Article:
Regarding Q1-2022 performance from the supply side we highlight:

  • The sectors that contributed the most to growth in the first quarter were commerce, transport and hotels (+3 ppts), manufacturing (1.4 ppts), and leisure (1.1 ppts), accounting for 65% of total growth (chart 4).

  • All sectors expanded in the first quarter of 2022, with the largest expansions coming from the leisure (35.7% y/y) commerce, transport, and hotels (+15.3% y/y), and manufacturing (+11.1% y/y). The weakest performance came from agriculture (-2.5% y/y) and financial services (-3.2%), explained by the last insurance payment for the failure of the Hidroituango project.
  • The consolidation of the recovery and the return to in-person activities are reflected in robust growth of services-related sectors. In quarterly seasonally adjusted growth, professional activities showed a strong rebound (+11.9% q/q sa). However, on the negative side, the agricultural sector is showing signs of weakness owing to higher input costs, increasing the risk for inflation in the future.
  • The construction sector is also showing a better dynamic, with building construction up +10.3% y/y reflecting the positive effects of historically high sales of houses in 2021. Meanwhile, despite civil works (-4.9% y/y) remaining on the negative side, the sector showed some improvement on a quarterly basis (+2.0% q/q, sa). That said, it is expected that construction will continue to show favourable levels and support growth this year.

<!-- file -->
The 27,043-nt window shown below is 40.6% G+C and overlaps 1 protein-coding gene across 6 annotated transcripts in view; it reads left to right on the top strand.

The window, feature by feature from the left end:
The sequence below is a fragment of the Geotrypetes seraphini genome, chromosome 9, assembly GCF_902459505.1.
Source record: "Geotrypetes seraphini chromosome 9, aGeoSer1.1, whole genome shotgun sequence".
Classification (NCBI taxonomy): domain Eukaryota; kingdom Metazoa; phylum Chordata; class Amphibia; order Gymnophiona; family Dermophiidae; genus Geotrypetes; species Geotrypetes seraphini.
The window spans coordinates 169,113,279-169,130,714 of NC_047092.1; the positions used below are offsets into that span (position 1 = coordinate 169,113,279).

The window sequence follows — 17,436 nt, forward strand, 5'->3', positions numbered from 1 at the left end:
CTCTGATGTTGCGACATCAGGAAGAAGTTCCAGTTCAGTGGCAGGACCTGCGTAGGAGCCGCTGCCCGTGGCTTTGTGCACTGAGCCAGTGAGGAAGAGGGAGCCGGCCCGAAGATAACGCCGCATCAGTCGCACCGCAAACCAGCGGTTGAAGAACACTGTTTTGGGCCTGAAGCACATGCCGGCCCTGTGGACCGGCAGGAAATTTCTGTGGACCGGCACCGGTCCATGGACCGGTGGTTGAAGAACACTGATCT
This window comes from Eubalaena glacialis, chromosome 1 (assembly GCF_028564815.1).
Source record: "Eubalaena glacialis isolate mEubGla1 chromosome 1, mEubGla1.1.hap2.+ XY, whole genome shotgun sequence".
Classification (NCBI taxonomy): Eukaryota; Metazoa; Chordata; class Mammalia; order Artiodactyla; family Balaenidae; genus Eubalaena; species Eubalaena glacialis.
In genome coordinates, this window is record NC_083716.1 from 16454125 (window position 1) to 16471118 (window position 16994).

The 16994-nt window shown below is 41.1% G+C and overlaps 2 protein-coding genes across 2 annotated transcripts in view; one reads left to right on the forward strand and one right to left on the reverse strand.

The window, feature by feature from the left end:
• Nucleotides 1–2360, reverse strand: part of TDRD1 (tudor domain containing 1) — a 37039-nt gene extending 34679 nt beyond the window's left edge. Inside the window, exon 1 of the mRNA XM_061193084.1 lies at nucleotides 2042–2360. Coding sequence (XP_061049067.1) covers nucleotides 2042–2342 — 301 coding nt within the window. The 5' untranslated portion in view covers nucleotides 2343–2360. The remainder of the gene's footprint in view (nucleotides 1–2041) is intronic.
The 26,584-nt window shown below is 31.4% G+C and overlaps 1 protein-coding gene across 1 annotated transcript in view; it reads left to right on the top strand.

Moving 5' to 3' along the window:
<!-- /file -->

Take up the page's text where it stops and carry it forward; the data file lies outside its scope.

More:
Expenditure side GDP Q1-2022: 

  • Domestic demand increased by 13.6% y/y in Q1-2022 (chart 5), well above the expansion of GDP (8.5% y/y) pointing to a widening of the real external deficit. Sequentially, domestic demand expanded by 3.9% q/q sa. In Q1-2022, private consumption remained robust, and was reflected in higher imports.

  • Private consumption (+12.2% y/y) contributed the most to growth (+9.0 bps) in Q1 2022 (chart 6). In seasonally adjusted quarterly terms, it recorded the largest increase, which is partly explained by the VAT holiday in March. Public consumption increased by +8.6%y/y (4.6 q/q), showing the effect of the electoral season. Private consumption growth should moderate to more sustainable rates in H2-2022, with public spending likely to decline somewhat after the presidential elections.

  • Investment expanded by 11.0% y/y and contributed 2.1 bps to total growth, showing positive performance in machinery and equipment purchases. While construction-related activities showed a weak result (housing and other construction falling by 2% y/y) in year-on-year seasonally adjusted terms, there are some green shoots and we expect a better performance after the presidential elections despite headwinds from higher input prices.
  • The real external deficit widened in Q1-2022 to 12% of GDP (chart 7). Exports (+16.8% y/y) expanded at a lower rate than imports (+38.9% y/y), showing the impact of weaker mining activity, while imports are still robust due to the better economic activity.